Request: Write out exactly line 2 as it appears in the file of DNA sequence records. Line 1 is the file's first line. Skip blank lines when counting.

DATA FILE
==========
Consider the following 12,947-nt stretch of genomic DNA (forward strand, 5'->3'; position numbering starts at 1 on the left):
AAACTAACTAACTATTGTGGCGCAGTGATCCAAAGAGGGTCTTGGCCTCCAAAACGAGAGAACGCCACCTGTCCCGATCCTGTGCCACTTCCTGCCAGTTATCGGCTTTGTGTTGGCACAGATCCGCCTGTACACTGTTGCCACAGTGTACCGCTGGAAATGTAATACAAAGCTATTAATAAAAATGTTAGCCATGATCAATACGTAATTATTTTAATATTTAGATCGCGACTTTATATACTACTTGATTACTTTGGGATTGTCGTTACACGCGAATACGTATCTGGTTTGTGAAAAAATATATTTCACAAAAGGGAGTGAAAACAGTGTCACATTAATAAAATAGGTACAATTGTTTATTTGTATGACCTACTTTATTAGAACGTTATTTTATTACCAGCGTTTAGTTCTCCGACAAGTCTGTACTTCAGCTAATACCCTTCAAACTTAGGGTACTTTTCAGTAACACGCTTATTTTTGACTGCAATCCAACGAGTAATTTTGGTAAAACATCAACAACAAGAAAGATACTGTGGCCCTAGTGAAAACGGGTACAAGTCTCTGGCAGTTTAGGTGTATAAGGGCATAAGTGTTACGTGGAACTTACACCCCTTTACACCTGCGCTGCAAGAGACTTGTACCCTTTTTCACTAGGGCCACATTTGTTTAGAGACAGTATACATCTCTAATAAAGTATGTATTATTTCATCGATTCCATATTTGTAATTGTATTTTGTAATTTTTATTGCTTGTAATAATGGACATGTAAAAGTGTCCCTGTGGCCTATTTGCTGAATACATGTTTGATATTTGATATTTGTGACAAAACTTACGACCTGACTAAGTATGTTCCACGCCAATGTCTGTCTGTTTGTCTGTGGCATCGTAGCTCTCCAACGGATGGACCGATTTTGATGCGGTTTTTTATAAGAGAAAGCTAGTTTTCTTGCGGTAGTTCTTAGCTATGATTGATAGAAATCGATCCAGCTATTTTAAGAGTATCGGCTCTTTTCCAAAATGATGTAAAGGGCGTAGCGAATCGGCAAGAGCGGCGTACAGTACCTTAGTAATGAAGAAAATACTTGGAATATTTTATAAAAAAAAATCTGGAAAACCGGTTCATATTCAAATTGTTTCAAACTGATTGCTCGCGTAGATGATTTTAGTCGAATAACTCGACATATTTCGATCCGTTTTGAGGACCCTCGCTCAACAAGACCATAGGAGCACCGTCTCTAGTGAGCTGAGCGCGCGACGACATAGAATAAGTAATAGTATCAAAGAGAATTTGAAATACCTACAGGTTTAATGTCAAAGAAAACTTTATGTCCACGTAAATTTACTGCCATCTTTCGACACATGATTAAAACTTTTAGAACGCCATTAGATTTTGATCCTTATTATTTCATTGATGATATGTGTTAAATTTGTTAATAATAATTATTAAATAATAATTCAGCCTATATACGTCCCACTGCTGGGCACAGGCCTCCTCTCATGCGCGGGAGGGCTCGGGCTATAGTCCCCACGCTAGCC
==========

AAACTAACTAACTATTGTGGCGCAGTGATCCAAAGAGGGTCTTGGCCTCCAAAACGAGAGAACGCCACCTGTCCCGATCCTGTGCCACTTCCTGCCAGTTATCGGCTTTGTGTTGGCACAGATCCGCCTGTACACTGTTGCCACAGTGTACCGCTGGAAATGTAATACAAAGCTATTAATAAAAATGTTAGCCATGATCAATACGTAATTATTTTAATATTTAGATCGCGACTTTATATACTACTTGATTACTTTGGGATTGTCGTTACACGCGAATACGTATCTGGTTTGTGAAAAAATATATTTCACAAAAGGGAGTGAAAACAGTGTCACATTAATAAAATAGGTACAATTGTTTATTTGTATGACCTACTTTATTAGAACGTTATTTTATTACCAGCGTTTAGTTCTCCGACAAGTCTGTACTTCAGCTAATACCCTTCAAACTTAGGGTACTTTTCAGTAACACGCTTATTTTTGACTGCAATCCAACGAGTAATTTTGGTAAAACATCAACAACAAGAAAGATACTGTGGCCCTAGTGAAAACGGGTACAAGTCTCTGGCAGTTTAGGTGTATAAGGGCATAAGTGTTACGTGGAACTTACACCCCTTTACACCTGCGCTGCAAGAGACTTGTACCCTTTTTCACTAGGGCCACATTTGTTTAGAGACAGTATACATCTCTAATAAAGTATGTATTATTTCATCGATTCCATATTTGTAATTGTATTTTGTAATTTTTATTGCTTGTAATAATGGACATGTAAAAGTGTCCCTGTGGCCTATTTGCTGAATACATGTTTGATATTTGATATTTGTGACAAAACTTACGACCTGACTAAGTATGTTCCACGCCAATGTCTGTCTGTTTGTCTGTGGCATCGTAGCTCTCCAACGGATGGACCGATTTTGATGCGGTTTTTTATAAGAGAAAGCTAGTTTTCTTGCGGTAGTTCTTAGCTATGATTGATAGAAATCGATCCAGCTATTTTAAGAGTATCGGCTCTTTTCCAAAATGATGTAAAGGGCGTAGCGAATCGGCAAGAGCGGCGTACAGTACCTTAGTAATGAAGAAAATACTTGGAATATTTTATAAAAAAAAATCTGGAAAACCGGTTCATATTCAAATTGTTTCAAACTGATTGCTCGCGTAGATGATTTTAGTCGAATAACTCGACATATTTCGATCCGTTTTGAGGACCCTCGCTCAACAAGACCATAGGAGCACCGTCTCTAGTGAGCTGAGCGCGCGACGACATAGAATAAGTAATAGTATCAAAGAGAATTTGAAATACCTACAGGTTTAATGTCAAAGAAAACTTTATGTCCACGTAAATTTACTGCCATCTTTCGACACATGATTAAAACTTTTAGAACGCCATTAGATTTTGATCCTTATTATTTCATTGATGATATGTGTTAAATTTGTTAATAATAATTATTAAATAATAATTCAGCCTATATACGTCCCACTGCTGGGCACAGGCCTCCTCTCATGCGCGGGAGGGCTCGGGCTATAGTCCCCACGCTAGCC